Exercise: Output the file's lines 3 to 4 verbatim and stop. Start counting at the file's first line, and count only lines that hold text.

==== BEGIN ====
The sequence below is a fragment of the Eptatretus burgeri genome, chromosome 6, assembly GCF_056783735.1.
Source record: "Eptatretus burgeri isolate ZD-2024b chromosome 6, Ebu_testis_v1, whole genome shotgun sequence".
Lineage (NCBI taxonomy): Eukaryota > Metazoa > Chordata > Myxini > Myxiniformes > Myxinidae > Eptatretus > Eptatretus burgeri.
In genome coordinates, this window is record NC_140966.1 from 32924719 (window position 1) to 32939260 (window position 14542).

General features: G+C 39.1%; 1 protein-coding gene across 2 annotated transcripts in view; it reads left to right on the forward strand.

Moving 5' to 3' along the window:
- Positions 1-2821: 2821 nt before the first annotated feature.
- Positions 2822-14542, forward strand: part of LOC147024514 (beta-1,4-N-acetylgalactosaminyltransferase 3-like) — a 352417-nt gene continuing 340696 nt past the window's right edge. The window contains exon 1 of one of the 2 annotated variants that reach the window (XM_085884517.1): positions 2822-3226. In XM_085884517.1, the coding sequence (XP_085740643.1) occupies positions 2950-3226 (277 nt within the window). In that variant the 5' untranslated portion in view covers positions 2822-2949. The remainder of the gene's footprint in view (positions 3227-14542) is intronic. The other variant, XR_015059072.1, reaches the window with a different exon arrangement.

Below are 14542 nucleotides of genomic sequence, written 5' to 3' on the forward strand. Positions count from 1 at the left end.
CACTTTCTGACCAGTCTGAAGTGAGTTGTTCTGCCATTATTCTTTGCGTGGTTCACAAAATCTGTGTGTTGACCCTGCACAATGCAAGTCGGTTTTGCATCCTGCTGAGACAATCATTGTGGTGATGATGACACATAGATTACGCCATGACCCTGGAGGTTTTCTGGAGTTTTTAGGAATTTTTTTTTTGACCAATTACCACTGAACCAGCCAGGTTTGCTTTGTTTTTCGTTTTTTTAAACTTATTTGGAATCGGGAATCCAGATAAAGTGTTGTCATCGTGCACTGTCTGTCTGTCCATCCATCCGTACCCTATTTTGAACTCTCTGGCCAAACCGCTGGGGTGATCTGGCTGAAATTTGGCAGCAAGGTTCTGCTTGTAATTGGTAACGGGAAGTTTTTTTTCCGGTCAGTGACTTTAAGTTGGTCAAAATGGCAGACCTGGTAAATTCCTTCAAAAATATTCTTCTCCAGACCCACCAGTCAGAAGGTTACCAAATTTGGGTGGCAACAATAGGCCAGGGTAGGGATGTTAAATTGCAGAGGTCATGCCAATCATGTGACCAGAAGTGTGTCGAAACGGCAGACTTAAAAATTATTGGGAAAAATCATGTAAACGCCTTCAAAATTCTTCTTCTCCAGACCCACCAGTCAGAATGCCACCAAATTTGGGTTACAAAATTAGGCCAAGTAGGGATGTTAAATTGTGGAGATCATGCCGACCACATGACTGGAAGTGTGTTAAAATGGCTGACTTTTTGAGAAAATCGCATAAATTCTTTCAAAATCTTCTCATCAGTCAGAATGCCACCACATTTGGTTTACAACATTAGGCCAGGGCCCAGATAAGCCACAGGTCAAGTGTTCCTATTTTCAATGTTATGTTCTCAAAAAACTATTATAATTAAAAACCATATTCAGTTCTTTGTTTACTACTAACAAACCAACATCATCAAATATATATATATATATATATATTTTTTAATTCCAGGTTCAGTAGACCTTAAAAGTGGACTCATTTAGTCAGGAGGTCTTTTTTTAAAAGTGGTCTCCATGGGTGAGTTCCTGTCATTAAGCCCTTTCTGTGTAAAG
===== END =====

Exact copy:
Lineage (NCBI taxonomy): Eukaryota > Metazoa > Chordata > Myxini > Myxiniformes > Myxinidae > Eptatretus > Eptatretus burgeri.
In genome coordinates, this window is record NC_140966.1 from 32924719 (window position 1) to 32939260 (window position 14542).